DEMM Engineering & Manufacturing - - NEWS -

Idly watch­ing a spi­der spin a very im­pres­sive web, I won­dered if arach­nids are the great­est en­gi­neers and man­u­fac­tur­ers in na­ture. So, as you do th­ese days, I Googled it and was re­minded about Biomimet­ics, the im­i­ta­tion of na­ture for the pur­pose of solv­ing com­plex hu­man prob­lems. Ex­am­ples are the study of how to turn spi­der webs – stronger by weight than steel, yet highly flex­i­ble – into bul­let­proof vests; the wrinkly skin of a prune as ba­sis for the de­sign of a Smart Mor­phable Sur­face (Smorph) that can al­ter aero­dy­namic prop­er­ties at dif­fer­ing wind speeds; and the use of metal ox­ide mi­cro­spheres based on the abil­ity of moths to col­lect as much light as pos­si­ble in their eyes. Self-re­pair­ing bridges may be the out­come of study into the in­nate abil­ity of ants to con­nect with each other’s feet at a force of 400 times their body weight to cre­ate a raft or float­ing bridge. A King­fisher’s stream­lined beak led to a nose re­design of bul­let trains, and the de­sign of wa­ter tanks, hy­dra­tion packs and fire hoses are likely to be im­proved be­cause of the study of the flow rate of uri­na­tion and the length of the ure­thra, from ele­phants to cats. Not to for­get run­ning shoes in­spired by geck­oes and ro­bots based on kan­ga­roos…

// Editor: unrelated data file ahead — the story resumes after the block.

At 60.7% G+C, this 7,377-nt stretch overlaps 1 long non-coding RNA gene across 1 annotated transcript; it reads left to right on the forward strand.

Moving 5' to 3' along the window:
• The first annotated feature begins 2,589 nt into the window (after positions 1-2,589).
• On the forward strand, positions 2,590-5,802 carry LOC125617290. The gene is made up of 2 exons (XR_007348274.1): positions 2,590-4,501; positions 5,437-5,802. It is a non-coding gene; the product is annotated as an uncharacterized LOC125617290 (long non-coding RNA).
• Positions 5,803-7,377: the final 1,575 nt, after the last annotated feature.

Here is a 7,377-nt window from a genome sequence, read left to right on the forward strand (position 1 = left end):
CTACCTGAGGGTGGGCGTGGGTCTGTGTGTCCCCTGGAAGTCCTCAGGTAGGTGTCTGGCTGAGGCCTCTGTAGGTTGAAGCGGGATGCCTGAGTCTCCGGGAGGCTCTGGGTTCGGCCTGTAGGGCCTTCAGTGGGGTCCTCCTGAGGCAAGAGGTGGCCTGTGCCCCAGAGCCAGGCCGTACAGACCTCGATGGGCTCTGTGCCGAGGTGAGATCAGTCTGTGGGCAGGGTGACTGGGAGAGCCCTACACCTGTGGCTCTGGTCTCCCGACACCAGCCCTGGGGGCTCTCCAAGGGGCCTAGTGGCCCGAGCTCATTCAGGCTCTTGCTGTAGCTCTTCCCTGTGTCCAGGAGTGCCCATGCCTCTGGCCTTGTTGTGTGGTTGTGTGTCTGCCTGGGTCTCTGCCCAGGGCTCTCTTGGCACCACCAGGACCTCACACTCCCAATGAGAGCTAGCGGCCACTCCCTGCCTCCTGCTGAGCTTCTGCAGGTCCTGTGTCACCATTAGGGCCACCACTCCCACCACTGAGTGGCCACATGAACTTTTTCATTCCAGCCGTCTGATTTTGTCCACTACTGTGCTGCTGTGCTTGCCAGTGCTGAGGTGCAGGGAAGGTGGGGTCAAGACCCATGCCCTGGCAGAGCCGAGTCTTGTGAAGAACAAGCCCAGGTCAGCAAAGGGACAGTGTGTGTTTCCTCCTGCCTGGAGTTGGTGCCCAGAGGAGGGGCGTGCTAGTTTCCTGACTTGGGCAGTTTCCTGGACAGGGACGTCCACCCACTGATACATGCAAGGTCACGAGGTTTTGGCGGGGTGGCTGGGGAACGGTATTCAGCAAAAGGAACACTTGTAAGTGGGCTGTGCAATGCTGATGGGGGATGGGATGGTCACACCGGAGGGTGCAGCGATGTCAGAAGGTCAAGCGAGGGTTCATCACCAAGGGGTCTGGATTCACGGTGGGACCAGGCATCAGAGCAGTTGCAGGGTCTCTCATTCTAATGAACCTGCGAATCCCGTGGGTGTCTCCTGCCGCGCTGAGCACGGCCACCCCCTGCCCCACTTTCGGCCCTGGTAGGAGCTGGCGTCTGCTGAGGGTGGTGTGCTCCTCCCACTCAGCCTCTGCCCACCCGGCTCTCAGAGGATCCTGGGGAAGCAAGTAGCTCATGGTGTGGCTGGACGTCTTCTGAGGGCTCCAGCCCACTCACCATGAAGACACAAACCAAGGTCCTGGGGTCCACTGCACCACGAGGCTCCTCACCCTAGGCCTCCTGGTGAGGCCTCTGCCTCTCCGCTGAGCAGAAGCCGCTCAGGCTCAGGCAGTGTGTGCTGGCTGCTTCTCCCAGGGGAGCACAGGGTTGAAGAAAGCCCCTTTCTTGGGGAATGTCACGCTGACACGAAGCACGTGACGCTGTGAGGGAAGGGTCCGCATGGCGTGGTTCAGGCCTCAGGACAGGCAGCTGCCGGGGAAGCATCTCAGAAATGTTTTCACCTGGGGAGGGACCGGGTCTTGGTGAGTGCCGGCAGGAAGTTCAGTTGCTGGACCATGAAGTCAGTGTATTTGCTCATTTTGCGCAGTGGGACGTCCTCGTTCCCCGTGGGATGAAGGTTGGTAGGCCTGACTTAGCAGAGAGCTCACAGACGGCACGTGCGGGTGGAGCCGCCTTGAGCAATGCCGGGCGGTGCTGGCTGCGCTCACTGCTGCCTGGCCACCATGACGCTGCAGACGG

P.S. To those of you who were of­fended by my ‘preachy’ De­cem­ber edi­to­rial, I do apol­o­gise.

Jane War­wick

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